OTTAWA – The federal ethics watchdog confirmed Tuesday that she advised Finance Minister Bill Morneau there was no need to put his substantial assets in a blind trust.
“I told him that it wasn’t required,” ethics commissioner Mary Dawson said, although she acknowledged it was ultimately up to Morneau to choose how to handle his affairs.
“I took a look at what he disclosed and according to what was disclosed, and which I do for anybody, I make a judgment as to what’s necessary.”
Dawson later told CTV News that Morneau’s shares are controlled by a private corporation and not directly controlled by the finance minister. She said he didn’t technically need to divest or put the shares in a blind trust.
“He doesn’t hold them, the corporation holds them, that’s the legal entity,” Dawson told the network in an interview.
However, CTV also reported late Tuesday that it has learned Morneau continues to own shares in his family’s business Morneau Shepell through a corporate structure that keeps him from having to divest or put his shares in a blind trust.
Dawson’s confirmation came amid a continuing furor over Morneau’s personal financial arrangements, which have combined with the angry backlash to his small business tax reform proposals to leave his credibility in tatters.
So politically damaged has Morneau become that he was even asked Tuesday if the escalating ethics controversy has him reconsidering his career in politics.
“Absolutely not,” he said in French after an event in Montreal.
“I know that we still have things to do and, for me, I have a great privilege to have the opportunity to be with a team that will do very important things for people here, for the rest of our country. I would like to continue with this work.”
Rumours have been circulating around Parliament Hill for months that the wealthy former businessman is disenchanted with politics after two years in the Finance hot seat. He’s unlikely to feel more positively about politics now that the focus has shifted to his personal fortune and ethics.
He’s also under attack from both the Conservatives and NDP for revelations that he failed to disclose to Dawson a private corporation that owns a family villa in France and that he did not place his assets in a blind trust.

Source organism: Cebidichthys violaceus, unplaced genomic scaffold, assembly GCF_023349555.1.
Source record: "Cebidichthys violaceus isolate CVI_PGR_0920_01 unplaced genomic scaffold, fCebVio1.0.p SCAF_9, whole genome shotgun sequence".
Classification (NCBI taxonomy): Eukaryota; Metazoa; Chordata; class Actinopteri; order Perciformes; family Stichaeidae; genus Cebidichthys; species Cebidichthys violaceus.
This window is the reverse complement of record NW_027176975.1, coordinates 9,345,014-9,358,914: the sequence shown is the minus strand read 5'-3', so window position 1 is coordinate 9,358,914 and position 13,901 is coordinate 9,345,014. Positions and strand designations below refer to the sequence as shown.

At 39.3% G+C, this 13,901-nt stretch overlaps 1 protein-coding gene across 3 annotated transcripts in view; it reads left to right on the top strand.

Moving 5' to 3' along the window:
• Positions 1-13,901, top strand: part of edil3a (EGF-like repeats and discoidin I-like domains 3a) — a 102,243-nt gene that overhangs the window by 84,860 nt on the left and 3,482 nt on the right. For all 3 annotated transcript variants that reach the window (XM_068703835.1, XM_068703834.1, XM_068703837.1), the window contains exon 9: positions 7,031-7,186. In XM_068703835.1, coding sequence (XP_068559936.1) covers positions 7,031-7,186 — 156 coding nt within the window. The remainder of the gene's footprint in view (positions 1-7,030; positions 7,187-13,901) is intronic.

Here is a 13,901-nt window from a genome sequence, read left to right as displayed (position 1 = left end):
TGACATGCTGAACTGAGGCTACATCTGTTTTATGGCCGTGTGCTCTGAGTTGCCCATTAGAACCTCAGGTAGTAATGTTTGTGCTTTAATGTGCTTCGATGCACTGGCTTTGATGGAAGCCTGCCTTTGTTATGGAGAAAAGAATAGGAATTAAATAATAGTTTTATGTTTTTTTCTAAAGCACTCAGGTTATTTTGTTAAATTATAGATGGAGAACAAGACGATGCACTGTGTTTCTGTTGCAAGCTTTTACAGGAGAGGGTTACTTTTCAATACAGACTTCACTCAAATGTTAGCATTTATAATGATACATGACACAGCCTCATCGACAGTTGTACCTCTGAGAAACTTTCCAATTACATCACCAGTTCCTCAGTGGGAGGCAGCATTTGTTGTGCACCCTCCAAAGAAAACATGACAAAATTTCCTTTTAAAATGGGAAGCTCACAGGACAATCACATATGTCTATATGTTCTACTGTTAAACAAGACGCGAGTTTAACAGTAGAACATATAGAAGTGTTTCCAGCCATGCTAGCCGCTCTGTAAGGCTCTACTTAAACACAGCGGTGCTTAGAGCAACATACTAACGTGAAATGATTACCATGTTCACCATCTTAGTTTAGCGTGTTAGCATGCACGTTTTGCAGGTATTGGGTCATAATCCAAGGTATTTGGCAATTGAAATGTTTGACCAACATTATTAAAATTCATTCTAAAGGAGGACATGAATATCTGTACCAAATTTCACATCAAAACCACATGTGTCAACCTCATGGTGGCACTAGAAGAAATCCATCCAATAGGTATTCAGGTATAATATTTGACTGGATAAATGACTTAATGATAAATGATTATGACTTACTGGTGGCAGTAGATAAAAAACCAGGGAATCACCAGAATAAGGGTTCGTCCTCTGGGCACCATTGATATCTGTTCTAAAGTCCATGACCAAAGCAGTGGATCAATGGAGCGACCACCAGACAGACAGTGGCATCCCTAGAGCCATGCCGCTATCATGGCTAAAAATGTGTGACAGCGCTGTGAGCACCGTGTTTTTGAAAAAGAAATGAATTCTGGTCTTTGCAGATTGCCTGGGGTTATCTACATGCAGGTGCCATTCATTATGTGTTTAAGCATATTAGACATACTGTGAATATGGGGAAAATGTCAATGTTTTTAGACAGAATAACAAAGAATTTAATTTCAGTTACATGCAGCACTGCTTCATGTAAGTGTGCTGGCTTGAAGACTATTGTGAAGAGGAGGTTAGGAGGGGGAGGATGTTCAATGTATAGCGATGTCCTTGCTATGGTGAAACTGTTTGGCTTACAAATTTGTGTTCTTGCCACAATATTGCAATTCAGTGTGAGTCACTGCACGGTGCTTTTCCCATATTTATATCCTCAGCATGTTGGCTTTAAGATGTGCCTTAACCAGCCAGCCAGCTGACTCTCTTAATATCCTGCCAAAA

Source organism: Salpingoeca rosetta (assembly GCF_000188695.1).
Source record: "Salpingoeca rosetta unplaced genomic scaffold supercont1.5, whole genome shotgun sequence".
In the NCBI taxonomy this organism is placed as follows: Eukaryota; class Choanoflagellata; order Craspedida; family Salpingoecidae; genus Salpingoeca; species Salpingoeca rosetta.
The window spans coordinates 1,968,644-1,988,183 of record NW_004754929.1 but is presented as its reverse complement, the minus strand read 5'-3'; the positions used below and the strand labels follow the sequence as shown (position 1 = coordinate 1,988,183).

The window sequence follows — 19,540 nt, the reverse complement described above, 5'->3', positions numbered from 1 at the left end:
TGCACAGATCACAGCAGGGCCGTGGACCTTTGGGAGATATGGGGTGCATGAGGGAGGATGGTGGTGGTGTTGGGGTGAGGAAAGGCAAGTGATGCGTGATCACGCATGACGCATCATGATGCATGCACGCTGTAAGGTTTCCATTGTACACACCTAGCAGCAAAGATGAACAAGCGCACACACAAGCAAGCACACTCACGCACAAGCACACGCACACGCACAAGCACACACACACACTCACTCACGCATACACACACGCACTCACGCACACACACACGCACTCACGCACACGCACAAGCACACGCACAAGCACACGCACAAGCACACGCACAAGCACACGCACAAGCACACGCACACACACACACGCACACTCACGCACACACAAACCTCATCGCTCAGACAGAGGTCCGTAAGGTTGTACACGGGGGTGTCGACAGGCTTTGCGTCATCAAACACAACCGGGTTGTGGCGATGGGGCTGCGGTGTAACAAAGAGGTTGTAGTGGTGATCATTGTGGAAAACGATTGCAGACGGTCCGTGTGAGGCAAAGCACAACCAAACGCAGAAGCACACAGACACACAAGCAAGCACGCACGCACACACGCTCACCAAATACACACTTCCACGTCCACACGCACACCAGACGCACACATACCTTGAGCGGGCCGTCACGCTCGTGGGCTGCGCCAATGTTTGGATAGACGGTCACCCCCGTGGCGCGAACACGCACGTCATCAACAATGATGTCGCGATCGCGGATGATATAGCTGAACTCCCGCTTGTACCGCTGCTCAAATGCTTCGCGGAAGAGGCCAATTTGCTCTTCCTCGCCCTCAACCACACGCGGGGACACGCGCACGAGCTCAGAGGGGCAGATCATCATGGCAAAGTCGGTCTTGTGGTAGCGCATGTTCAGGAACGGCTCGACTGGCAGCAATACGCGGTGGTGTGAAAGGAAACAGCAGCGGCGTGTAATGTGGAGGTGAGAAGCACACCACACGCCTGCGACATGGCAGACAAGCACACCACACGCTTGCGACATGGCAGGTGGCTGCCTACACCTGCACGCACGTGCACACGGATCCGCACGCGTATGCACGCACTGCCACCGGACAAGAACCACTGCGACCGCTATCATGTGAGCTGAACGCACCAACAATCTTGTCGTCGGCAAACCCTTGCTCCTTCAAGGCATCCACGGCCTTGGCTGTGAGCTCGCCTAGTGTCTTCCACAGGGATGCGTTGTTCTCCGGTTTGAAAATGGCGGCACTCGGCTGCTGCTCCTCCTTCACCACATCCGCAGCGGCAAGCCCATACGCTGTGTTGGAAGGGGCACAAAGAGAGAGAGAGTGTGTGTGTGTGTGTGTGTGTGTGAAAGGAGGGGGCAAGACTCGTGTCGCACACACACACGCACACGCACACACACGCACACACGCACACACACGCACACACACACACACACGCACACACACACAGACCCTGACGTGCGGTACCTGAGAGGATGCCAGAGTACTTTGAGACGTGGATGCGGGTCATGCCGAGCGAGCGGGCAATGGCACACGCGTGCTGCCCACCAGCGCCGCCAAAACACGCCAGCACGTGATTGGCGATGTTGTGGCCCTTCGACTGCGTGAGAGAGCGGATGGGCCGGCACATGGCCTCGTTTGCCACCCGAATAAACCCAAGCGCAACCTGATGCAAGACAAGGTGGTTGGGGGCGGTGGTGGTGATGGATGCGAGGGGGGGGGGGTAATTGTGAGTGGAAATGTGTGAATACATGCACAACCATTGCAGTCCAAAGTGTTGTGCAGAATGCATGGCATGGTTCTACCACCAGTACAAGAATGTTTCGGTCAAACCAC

The day he was named to cabinet in November 2015, Morneau told CBC he had communicated with Dawson about his holdings in his human resources and pension management company, Morneau Shepell — including shares reportedly worth more than $40 million. He said he expected to put them in a blind trust, much like former Liberal finance minister Paul Martin did with Canada Steamship Lines.
However, it transpired this week that he did not put them in a blind trust. Morneau has refused to say what he’s done with his shares in the company founded by his father.
On Tuesday, Morneau asked Dawson for a meeting to discuss the recommendations she originally gave him to avoid any appearance of conflict of interest — recommendations which he said he’s followed “diligently.”
“As a result of this discussion, should you determine that additional measures — such as a blind trust — would be an appropriate course of action, I would be pleased and eager to move forward on any revised recommendations you might provide,” he wrote in a letter to the ethics commissioner.
Dawson refused to discuss Morneau’s financial holdings specifically.
However, in general terms she explained that the Conflict of Interest Act requires only that “controlled assets” — those that are directly held by a public office holder — be placed in a blind trust.
“Sometimes, the asset is not directly held and our act covers things that are directly held,” she said after appearing at a Commons committee meeting.
In his filings with the commissioner, Morneau has disclosed the existence of a family trust. Dawson said it’s possible, “depending how it’s done,” that transferring shares into a family trust might be sufficient to consider them as indirectly held assets that don’t need to be placed in a blind trust.
She acknowledged that the act could be strengthened to apply to indirectly held assets.
“It could be. I think it would catch a broader net.”
Dawson’s intervention did nothing to quell opposition attacks on Morneau for failing to place his assets in a blind trust.
New Democrat MP Nathan Cullen called on Dawson to investigate Morneau for spearheading pension reform legislation that could benefit Morneau Shepell and, through his shares, the minister himself.
“The appearance of conflict of interest in this case is worrisome, it is shocking,” said Cullen, contending that legislation will “directly benefit Morneau Shepell and directly benefit the finance minister.”
Morneau’s office has set up a conflict of interest screen, overseen by the minister’s chief of staff, to ensure he abstains from any discussions or decisions that could benefit his personal interests.
Dawson has allowed such screens for other ministers as well. But Duff Conacher, head of the ethics advocacy group Democracy Watch, said they’re meaningless because of “a huge loophole in the act” which stipulates that ministers do not need to recuse themselves from decisions that apply generally to Canadians, even if they stand to benefit personally.
Democracy Watch is challenging the legality of such screens in court.
The Conservatives demanded that Morneau publicly divulge everything he has submitted to the ethics commissioner since the Liberals took office in 2015.
In particular, Tory MP Pierre Poilievre said Morneau should disclose who controls his interests in Morneau Shepell.
“Minister Morneau has not told the nation what became of his $30 million in Morneau Shepell shares,” Poilievre said. “We’re just asking him to come clean with Canadians.”